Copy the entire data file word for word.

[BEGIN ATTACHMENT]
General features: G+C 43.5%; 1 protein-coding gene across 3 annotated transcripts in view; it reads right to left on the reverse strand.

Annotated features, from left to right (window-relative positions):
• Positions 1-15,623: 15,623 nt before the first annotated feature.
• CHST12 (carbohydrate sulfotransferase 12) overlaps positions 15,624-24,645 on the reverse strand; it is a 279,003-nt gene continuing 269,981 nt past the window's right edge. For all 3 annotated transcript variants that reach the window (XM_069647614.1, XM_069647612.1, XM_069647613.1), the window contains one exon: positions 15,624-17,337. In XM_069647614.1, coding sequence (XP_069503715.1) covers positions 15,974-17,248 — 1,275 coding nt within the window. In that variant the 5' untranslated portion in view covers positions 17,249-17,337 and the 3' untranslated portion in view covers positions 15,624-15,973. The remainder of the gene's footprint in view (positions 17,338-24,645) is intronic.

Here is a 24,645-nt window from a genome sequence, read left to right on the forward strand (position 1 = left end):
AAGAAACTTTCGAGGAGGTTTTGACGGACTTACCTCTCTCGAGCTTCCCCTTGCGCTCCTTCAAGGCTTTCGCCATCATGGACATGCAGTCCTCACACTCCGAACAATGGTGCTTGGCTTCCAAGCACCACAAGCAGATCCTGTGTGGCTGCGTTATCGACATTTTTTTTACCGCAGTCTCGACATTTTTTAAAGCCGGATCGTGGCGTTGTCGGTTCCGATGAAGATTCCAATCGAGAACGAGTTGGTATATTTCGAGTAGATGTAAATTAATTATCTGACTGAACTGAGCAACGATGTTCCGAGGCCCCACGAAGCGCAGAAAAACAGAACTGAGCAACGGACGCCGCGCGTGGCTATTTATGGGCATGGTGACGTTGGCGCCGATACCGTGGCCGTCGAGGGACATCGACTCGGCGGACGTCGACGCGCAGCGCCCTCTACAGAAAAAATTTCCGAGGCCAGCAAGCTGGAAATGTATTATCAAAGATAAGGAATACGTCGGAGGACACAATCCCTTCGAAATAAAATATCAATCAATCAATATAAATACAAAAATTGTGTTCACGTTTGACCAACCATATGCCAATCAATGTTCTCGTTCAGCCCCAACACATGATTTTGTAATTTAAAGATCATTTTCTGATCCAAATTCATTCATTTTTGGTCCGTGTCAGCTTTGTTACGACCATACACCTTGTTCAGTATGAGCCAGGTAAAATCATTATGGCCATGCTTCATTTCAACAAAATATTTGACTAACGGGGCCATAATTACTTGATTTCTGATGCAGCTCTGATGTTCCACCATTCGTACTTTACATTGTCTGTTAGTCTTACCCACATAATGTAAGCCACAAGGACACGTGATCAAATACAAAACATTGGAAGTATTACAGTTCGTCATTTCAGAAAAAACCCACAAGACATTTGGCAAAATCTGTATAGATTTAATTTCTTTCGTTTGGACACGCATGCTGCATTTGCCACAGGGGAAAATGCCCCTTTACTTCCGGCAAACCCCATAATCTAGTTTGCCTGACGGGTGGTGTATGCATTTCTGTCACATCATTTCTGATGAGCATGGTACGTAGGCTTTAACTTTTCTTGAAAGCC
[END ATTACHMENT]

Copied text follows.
General features: G+C 43.5%; 1 protein-coding gene across 3 annotated transcripts in view; it reads right to left on the reverse strand.

Annotated features, from left to right (window-relative positions):
• Positions 1-15,623: 15,623 nt before the first annotated feature.
• CHST12 (carbohydrate sulfotransferase 12) overlaps positions 15,624-24,645 on the reverse strand; it is a 279,003-nt gene continuing 269,981 nt past the window's right edge. For all 3 annotated transcript variants that reach the window (XM_069647614.1, XM_069647612.1, XM_069647613.1), the window contains one exon: positions 15,624-17,337. In XM_069647614.1, coding sequence (XP_069503715.1) covers positions 15,974-17,248 — 1,275 coding nt within the window. In that variant the 5' untranslated portion in view covers positions 17,249-17,337 and the 3' untranslated portion in view covers positions 15,624-15,973. The remainder of the gene's footprint in view (positions 17,338-24,645) is intronic.

Here is a 24,645-nt window from a genome sequence, read left to right on the forward strand (position 1 = left end):
AAGAAACTTTCGAGGAGGTTTTGACGGACTTACCTCTCTCGAGCTTCCCCTTGCGCTCCTTCAAGGCTTTCGCCATCATGGACATGCAGTCCTCACACTCCGAACAATGGTGCTTGGCTTCCAAGCACCACAAGCAGATCCTGTGTGGCTGCGTTATCGACATTTTTTTTACCGCAGTCTCGACATTTTTTAAAGCCGGATCGTGGCGTTGTCGGTTCCGATGAAGATTCCAATCGAGAACGAGTTGGTATATTTCGAGTAGATGTAAATTAATTATCTGACTGAACTGAGCAACGATGTTCCGAGGCCCCACGAAGCGCAGAAAAACAGAACTGAGCAACGGACGCCGCGCGTGGCTATTTATGGGCATGGTGACGTTGGCGCCGATACCGTGGCCGTCGAGGGACATCGACTCGGCGGACGTCGACGCGCAGCGCCCTCTACAGAAAAAATTTCCGAGGCCAGCAAGCTGGAAATGTATTATCAAAGATAAGGAATACGTCGGAGGACACAATCCCTTCGAAATAAAATATCAATCAATCAATATAAATACAAAAATTGTGTTCACGTTTGACCAACCATATGCCAATCAATGTTCTCGTTCAGCCCCAACACATGATTTTGTAATTTAAAGATCATTTTCTGATCCAAATTCATTCATTTTTGGTCCGTGTCAGCTTTGTTACGACCATACACCTTGTTCAGTATGAGCCAGGTAAAATCATTATGGCCATGCTTCATTTCAACAAAATATTTGACTAACGGGGCCATAATTACTTGATTTCTGATGCAGCTCTGATGTTCCACCATTCGTACTTTACATTGTCTGTTAGTCTTACCCACATAATGTAAGCCACAAGGACACGTGATCAAATACAAAACATTGGAAGTATTACAGTTCGTCATTTCAGAAAAAACCCACAAGACATTTGGCAAAATCTGTATAGATTTAATTTCTTTCGTTTGGACACGCATGCTGCATTTGCCACAGGGGAAAATGCCCCTTTACTTCCGGCAAACCCCATAATCTAGTTTGCCTGACGGGTGGTGTATGCATTTCTGTCACATCATTTCTGATGAGCATGGTACGTAGGCTTTAACTTTTCTTGAAAGCC